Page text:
These three projects underscore the fact that color remains one of the most dominant forces in our general perception of architecture. Renowned fashion house Moncler enlisted the help of Gilles et Boissier, the successful duo who run the eponymous architecture and design practice, to create sophisticated interiors that exude luxury, refinement, and a dash of unexpected eclecticism across the brand’s NYC flagship store. Their project focuses on evoking the feel of a grand Parisian apartment with a proper foyer. Louis-style, oiled-bronze pulls on the doors, a bronze Moncler logo set into the floor, and wall installations comprising tall, curved louvers that are backlit to radiate warmth to conjure a truly extravagant space. A surprisingly contemporary introduction within the four walls of a brand predicated upon tradition, this space is exciting in the best ways. The Six Senses Hotel Bhutan, for its part, epitomizes contemporary chic while underscoring sustainability. Offering sweeping views, its spacious interiors allude to notes of Bhutanese architecture, seen in the minimalist lines of the natural timber furniture, the presence of bukharis (traditional wood-burning stoves), and Himalayan rugs — all of which remarkably incorporate a brown color palette. Lastly, the Azulik Eco Resort Tulum works so well with the natural elements around it that, structurally, it seems to grow out of the land itself. Full of fluid shapes — from spiraling, elevated walkways to cozy nooks —, this space allows visitors a true sense of escapism from the formalities of a traditional hotel.
I really admire the work of the duo Gilles et Boissier and was first introduced to their work at a restaurant in Paris many years ago. The unique brand perspective of Moncler is really effectively executed in each of the retail store interiors.
Six Senses Hotel Bhutan
A place on my bucket list to visit is Bhutan. The country is so breathtaking and the interiors of the Six Senses do not try and compete with the natural beauty… they compliment.
Azulik Eco Resort Tulum
The now well-known destination of Tulum, Mexico has added an upscale venue for art, wellness, and gastronomy. Built to blend into its lush surroundings, the undulating curves and elevations make for a spectacular experience.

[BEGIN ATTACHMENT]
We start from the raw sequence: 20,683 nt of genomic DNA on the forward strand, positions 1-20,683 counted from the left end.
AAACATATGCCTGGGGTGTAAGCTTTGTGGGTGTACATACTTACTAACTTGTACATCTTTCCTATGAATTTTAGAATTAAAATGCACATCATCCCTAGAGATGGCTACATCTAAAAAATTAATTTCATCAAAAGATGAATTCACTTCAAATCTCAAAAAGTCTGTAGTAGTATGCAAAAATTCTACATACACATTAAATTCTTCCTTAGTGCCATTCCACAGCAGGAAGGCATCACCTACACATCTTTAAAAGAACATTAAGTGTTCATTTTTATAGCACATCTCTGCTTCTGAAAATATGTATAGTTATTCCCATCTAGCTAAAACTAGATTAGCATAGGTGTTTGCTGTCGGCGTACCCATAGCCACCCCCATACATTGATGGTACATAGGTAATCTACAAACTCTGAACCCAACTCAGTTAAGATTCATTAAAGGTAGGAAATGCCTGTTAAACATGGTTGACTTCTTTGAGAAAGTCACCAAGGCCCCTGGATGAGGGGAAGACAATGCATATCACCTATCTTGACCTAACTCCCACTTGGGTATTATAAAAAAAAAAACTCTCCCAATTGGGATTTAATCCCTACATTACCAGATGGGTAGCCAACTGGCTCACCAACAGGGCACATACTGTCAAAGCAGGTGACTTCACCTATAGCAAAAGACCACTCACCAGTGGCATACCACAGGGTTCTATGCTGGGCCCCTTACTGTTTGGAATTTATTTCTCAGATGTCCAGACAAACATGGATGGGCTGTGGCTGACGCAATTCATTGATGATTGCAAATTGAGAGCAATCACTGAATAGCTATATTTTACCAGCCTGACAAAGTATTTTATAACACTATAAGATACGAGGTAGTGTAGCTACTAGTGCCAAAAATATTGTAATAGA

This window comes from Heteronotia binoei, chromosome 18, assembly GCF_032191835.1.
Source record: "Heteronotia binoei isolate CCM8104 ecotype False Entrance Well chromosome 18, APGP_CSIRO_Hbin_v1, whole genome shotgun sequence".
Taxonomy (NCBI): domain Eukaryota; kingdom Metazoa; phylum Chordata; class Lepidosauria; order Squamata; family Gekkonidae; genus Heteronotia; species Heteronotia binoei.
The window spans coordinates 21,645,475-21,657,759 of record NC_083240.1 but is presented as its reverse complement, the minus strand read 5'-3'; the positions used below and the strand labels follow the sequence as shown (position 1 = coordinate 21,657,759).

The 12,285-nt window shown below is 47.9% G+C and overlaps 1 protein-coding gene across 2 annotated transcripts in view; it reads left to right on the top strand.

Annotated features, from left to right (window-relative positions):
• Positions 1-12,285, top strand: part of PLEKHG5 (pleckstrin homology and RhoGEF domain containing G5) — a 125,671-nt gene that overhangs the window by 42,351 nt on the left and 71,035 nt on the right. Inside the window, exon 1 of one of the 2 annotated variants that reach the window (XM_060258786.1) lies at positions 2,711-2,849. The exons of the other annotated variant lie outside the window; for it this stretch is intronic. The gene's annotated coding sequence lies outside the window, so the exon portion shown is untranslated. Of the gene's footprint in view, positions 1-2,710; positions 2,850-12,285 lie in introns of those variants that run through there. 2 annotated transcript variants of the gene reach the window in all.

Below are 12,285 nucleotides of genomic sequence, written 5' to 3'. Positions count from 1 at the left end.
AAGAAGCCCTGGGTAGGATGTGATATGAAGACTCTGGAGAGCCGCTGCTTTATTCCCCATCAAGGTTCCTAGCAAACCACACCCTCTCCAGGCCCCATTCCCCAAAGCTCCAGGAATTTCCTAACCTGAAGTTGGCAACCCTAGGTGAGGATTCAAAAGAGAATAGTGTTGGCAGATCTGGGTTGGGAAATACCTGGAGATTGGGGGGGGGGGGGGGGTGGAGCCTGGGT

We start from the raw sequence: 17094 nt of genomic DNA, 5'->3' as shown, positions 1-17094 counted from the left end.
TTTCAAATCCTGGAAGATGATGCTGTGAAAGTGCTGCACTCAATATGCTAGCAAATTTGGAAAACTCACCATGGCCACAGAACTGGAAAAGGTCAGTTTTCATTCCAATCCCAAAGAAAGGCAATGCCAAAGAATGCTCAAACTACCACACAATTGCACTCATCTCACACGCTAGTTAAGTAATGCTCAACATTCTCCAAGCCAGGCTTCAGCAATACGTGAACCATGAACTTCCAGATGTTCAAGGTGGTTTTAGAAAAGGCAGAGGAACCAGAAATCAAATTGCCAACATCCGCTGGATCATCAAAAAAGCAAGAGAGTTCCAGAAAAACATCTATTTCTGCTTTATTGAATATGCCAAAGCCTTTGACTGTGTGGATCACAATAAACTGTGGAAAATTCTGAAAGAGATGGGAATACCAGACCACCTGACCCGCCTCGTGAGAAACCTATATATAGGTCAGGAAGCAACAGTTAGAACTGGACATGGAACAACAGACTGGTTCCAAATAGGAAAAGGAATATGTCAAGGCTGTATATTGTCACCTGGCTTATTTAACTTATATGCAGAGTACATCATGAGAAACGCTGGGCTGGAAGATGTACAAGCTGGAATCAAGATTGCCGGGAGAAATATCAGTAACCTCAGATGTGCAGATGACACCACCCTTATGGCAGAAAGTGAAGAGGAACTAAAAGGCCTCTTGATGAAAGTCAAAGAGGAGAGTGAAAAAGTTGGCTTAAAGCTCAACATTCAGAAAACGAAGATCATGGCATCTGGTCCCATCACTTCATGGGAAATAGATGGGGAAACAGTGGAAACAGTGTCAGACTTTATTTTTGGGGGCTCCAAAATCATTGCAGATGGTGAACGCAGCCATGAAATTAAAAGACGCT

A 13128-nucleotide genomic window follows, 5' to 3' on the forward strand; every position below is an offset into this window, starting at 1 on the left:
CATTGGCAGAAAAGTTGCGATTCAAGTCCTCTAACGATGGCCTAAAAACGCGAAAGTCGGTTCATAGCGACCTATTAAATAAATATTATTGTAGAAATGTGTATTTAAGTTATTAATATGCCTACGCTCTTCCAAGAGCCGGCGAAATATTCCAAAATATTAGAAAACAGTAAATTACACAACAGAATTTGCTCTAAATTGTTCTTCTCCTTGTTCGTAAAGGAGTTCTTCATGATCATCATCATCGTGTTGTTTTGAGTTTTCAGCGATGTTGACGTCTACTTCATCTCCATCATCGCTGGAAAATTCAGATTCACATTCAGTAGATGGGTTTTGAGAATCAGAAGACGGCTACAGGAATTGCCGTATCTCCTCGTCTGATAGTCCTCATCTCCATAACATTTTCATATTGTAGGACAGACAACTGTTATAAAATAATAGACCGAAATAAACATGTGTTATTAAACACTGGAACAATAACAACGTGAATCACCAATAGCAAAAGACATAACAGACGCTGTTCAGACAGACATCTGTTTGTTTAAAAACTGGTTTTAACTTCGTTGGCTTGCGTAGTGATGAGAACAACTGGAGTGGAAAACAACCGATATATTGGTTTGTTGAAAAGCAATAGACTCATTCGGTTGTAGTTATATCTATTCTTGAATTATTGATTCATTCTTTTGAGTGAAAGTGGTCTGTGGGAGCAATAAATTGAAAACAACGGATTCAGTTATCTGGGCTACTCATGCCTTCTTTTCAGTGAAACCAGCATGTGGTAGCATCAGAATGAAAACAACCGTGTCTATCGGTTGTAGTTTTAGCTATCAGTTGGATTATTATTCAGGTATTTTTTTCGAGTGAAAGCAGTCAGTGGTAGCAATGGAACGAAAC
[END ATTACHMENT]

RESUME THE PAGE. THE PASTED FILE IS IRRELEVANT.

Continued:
The B & B Italia design project reinterprets the stunning materiality and subtle forms of ancient wooden buildings in a modern key. Reminiscent of the design practices in the archipelago south of Stockholm, this project incorporates compositional versatility, natural comfort elements, and a brown color palette that, “ are the distinctive qualities of a timeless project.” The great designer Giancarlo Valle maintains: “Design is fundamentally about conversation — between styles, cultures, objects, and people.” In this project, Valle fuses great craftsmanship with contemporary elements and a remarkable brown color palette that harkens on natural woods to brighten a room and give it life. Robert Stilin uses a slightly variant approach in his intimate look at an eclectic trove of art and design pieces. In this space, walls boast an impressive accumulation of works. The furnishings, meanwhile, encompass everything from a coffee table that marries wood and glass, two offbeat chairs that recall different design movements, and a woven leather seat that evokes a dark, masculine vibe.
The B & B Design Project
This private home on Krokholmen Island is a wonderful example of organic architecture. The warm but contemporary feel of this home resonates from the natural materials used both inside and out.
Interior by Giancarlo Valle
Including furniture made of various woods weaves natural tones of brown throughout an interior; play with different species of woods and various grains to bring in texture.
Mixing shades of brown on upholstery items either with fabrics or leather adds dimension in texture while keeping the overall color palette neutral and elegant.